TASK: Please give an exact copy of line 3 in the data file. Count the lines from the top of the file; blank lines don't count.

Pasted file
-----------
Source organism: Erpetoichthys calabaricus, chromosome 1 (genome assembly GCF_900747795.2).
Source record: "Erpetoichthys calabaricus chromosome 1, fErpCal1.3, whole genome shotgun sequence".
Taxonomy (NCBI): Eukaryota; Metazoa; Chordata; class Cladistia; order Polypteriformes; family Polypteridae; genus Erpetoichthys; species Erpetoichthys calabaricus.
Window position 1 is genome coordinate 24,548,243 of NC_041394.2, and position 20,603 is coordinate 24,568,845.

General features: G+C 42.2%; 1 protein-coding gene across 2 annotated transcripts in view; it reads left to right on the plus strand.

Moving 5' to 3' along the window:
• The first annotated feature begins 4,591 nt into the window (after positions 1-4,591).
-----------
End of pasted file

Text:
Taxonomy (NCBI): Eukaryota; Metazoa; Chordata; class Cladistia; order Polypteriformes; family Polypteridae; genus Erpetoichthys; species Erpetoichthys calabaricus.